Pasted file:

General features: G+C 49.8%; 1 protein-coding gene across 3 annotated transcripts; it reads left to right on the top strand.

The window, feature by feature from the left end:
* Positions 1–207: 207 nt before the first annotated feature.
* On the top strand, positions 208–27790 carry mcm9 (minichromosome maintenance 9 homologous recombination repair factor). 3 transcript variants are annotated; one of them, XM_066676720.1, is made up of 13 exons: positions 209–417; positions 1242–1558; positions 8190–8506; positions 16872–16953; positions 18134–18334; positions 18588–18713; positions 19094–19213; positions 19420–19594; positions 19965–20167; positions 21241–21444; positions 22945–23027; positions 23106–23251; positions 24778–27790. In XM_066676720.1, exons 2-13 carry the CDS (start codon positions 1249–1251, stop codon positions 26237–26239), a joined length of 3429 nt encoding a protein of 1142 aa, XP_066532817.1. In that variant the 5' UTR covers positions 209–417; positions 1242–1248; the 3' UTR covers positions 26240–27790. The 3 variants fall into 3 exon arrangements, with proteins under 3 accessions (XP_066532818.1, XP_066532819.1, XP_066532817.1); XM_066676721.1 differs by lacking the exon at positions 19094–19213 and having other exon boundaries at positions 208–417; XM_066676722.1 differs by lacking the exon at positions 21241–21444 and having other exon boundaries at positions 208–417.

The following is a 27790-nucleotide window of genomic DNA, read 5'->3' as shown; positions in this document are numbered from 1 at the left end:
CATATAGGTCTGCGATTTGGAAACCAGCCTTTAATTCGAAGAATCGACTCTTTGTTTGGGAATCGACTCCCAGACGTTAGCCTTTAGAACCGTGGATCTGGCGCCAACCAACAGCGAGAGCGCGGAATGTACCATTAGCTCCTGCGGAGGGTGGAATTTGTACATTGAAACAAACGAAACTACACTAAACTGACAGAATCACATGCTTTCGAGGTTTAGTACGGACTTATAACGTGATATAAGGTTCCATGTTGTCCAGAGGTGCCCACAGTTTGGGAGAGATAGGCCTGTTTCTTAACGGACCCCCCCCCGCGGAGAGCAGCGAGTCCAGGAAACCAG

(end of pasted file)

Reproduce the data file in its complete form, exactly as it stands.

General features: G+C 49.8%; 1 protein-coding gene across 3 annotated transcripts; it reads left to right on the top strand.

The window, feature by feature from the left end:
* Positions 1–207: 207 nt before the first annotated feature.
* On the top strand, positions 208–27790 carry mcm9 (minichromosome maintenance 9 homologous recombination repair factor). 3 transcript variants are annotated; one of them, XM_066676720.1, is made up of 13 exons: positions 209–417; positions 1242–1558; positions 8190–8506; positions 16872–16953; positions 18134–18334; positions 18588–18713; positions 19094–19213; positions 19420–19594; positions 19965–20167; positions 21241–21444; positions 22945–23027; positions 23106–23251; positions 24778–27790. In XM_066676720.1, exons 2-13 carry the CDS (start codon positions 1249–1251, stop codon positions 26237–26239), a joined length of 3429 nt encoding a protein of 1142 aa, XP_066532817.1. In that variant the 5' UTR covers positions 209–417; positions 1242–1248; the 3' UTR covers positions 26240–27790. The 3 variants fall into 3 exon arrangements, with proteins under 3 accessions (XP_066532818.1, XP_066532819.1, XP_066532817.1); XM_066676721.1 differs by lacking the exon at positions 19094–19213 and having other exon boundaries at positions 208–417; XM_066676722.1 differs by lacking the exon at positions 21241–21444 and having other exon boundaries at positions 208–417.

The following is a 27790-nucleotide window of genomic DNA, read 5'->3' as shown; positions in this document are numbered from 1 at the left end:
CATATAGGTCTGCGATTTGGAAACCAGCCTTTAATTCGAAGAATCGACTCTTTGTTTGGGAATCGACTCCCAGACGTTAGCCTTTAGAACCGTGGATCTGGCGCCAACCAACAGCGAGAGCGCGGAATGTACCATTAGCTCCTGCGGAGGGTGGAATTTGTACATTGAAACAAACGAAACTACACTAAACTGACAGAATCACATGCTTTCGAGGTTTAGTACGGACTTATAACGTGATATAAGGTTCCATGTTGTCCAGAGGTGCCCACAGTTTGGGAGAGATAGGCCTGTTTCTTAACGGACCCCCCCCCGCGGAGAGCAGCGAGTCCAGGAAACCAG